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Mariza at Amsterdam's Concertgebouw Concert Hall

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Mariza
Concertgebouw
Amsterdam, Netherlands
April 20, 2022

When it comes to expressiveness, passion, technique, and sheer beauty of voice, probably there is no female singer today to equal Portuguese singer Mariza. It's rare to see a singer today who invests herself or himself so much during a single performance. Mariza is the main exponent of Portuguese fado, the equivalent of the American blues or Macedonian chalgia, music that was born in the neighborhoods and taverns of Lisbon in the 19th century but it has its origins in Africa and other oversea lands that were part of the Portuguese empire. The songs carried the sense of saudade or a nostalgic sadness, longing, and love. But Mariza is someone who has modernized this music thus breathing new life into it and elevating its profile worldwide.

And on a beautiful evening, Mariza truly shook the dust off of Amsterdam's historic Concertgebouw concert hall. Full of pizzazz, she looked and sounded tremendous, stalking the stage in a long, blue glittering gown and revealing a voice that can switch from soulful melancholia to jollity. Backed by a very able and versatile band consisting of Luís Guerreiro on Portuguese guitar, Phelipe Ferreira on acoustic guitar, Dinga on bass, João Frade on accordion, and João Freitas on percussion, for two hours she sang her most beloved songs and more, establishing an emotional rapport and obviously, a magical connection with the audience from the very first note she sang. In the cinematic opening, in the darkened hall, a spotlight glowed and faded as she sang "Estranga Forma De Vida," a song from her latest offering Mariza Canta Amalia, which is her tribute to the Portuguese legendary fado singer Amalia Rodrigues. Even though the whole concert was sung in Portuguese, her passion, longing, love, and dynamics were easily translated by the virtue of her starling performance strengths.

At moments she was seductive, provocative, and gentle, and then outspoken and fiery Mariza was constantly transforming herself on stage, tearing open her heart and soul to offer them to the enchanted audience. The vast repertoire consisted of songs from every corner of her career starting from songs from Amalia Rodrigues' repertoire "Lagrima," "Cravoz de Papel," or "Semente Viva" from her self-titled album, "Alma" from Mundo, (Warner Music, 2015) "Meu Fado Meu" from Transparente, (EMI, 2005) and others. From the outset, the stunningly gorgeous Mariza took possession of the full breadth of the stage, prowling her way from one end to the other, turning around to talk or joke with the musicians or the audience that surrounded her and otherwise drawing a full house into her embrace. The mesmerized audience clearly enjoyed her complete immersion in the music.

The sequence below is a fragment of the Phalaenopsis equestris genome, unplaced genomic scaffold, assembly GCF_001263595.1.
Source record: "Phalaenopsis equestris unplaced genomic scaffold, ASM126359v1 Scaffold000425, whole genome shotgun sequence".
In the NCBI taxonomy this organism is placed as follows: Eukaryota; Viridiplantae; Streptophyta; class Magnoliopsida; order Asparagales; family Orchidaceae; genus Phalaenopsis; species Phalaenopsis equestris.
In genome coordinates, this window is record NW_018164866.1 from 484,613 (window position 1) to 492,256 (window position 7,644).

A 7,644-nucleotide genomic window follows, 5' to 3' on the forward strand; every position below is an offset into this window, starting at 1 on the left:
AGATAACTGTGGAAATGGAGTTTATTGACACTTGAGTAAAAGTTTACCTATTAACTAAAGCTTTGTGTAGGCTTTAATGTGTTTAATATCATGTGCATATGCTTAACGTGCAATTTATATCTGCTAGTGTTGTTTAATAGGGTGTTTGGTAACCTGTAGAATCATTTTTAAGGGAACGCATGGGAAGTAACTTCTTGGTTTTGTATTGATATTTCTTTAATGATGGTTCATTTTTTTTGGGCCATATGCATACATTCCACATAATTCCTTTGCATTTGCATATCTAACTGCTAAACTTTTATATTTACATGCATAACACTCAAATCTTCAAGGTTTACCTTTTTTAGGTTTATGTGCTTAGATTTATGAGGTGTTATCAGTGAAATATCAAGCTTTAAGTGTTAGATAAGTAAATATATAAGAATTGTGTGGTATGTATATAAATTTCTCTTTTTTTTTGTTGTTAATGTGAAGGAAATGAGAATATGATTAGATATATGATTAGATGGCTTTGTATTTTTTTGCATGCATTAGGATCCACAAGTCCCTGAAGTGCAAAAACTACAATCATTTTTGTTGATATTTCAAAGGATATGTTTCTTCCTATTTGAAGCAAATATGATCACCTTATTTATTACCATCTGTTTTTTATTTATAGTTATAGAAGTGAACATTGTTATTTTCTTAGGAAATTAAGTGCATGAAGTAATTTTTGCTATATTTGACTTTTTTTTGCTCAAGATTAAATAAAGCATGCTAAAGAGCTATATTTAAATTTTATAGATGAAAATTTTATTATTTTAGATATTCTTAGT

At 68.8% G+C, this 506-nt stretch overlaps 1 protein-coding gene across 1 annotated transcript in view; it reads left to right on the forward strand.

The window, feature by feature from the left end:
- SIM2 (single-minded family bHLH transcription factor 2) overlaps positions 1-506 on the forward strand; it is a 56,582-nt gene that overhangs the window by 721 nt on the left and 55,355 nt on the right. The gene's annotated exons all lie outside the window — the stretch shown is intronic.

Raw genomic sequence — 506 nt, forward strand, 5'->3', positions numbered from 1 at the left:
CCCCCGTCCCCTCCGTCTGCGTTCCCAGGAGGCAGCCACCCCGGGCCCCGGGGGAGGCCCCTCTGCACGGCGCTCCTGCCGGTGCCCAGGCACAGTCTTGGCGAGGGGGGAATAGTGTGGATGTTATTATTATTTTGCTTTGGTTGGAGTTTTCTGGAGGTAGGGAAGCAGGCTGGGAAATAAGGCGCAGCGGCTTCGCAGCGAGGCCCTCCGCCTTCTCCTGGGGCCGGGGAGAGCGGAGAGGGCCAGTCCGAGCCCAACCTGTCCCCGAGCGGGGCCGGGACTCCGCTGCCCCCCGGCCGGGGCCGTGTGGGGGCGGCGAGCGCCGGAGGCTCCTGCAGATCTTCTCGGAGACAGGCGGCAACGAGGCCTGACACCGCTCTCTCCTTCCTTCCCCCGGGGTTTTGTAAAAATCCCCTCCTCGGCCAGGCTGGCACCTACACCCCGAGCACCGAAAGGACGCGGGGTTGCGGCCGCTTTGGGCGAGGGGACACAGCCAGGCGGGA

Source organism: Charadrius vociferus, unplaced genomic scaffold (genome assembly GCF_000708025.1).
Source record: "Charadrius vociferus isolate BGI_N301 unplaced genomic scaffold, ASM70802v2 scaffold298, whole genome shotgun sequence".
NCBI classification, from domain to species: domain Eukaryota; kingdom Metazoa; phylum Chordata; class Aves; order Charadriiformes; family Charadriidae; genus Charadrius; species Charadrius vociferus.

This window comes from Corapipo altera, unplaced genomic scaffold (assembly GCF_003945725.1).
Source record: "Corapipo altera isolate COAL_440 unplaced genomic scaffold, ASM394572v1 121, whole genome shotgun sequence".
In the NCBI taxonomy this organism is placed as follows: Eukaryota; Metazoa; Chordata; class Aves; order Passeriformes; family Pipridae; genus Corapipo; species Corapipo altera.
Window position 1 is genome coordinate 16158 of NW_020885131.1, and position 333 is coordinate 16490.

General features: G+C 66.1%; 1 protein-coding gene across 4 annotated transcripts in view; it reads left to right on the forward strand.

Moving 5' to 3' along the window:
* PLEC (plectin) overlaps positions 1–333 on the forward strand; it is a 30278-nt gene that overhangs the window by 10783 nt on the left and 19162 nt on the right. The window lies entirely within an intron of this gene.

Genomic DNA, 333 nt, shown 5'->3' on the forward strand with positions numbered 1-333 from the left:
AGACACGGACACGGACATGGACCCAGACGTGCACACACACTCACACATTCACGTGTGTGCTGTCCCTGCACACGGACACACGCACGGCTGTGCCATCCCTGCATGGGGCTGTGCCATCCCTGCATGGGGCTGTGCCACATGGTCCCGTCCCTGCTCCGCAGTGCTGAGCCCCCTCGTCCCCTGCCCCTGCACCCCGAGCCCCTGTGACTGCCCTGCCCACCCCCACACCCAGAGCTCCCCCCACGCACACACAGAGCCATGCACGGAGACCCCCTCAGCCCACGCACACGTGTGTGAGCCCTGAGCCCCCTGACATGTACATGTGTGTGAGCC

But then the audience got to hear the more introspective side of Mariza's art when she sang "Chuva" accompanied only by guitar. Then both the guitar player and Mariza were joined on Portuguese bouzouki on songs such as "Meus Olhos Que Por Alguem," "Ha Ha Palavras," and "Senor Vinho." The audience was then treated to a barrage of other excellent songs such as "Maria Lisboa," "Rosa Branca," and "O Gente Da Minha Terra."

Mariza ended the show with an encore that showcased her powerful vocals with "Insensatez" and "Barco Negro." And "Barco Negro," a fan favorite, amounts to a celebration of a singular voice as the band and Mariza used this song to improvise and extend it endlessly. Propelled by tribal drums, the song has everything: a huge and soaring voice, radiant tone, dramatic delivery, and crescendos that never seem to end. The dynamic performance simply enthralled the audience. It was all drama, emotions, and entertainment. They loved it. They love her.

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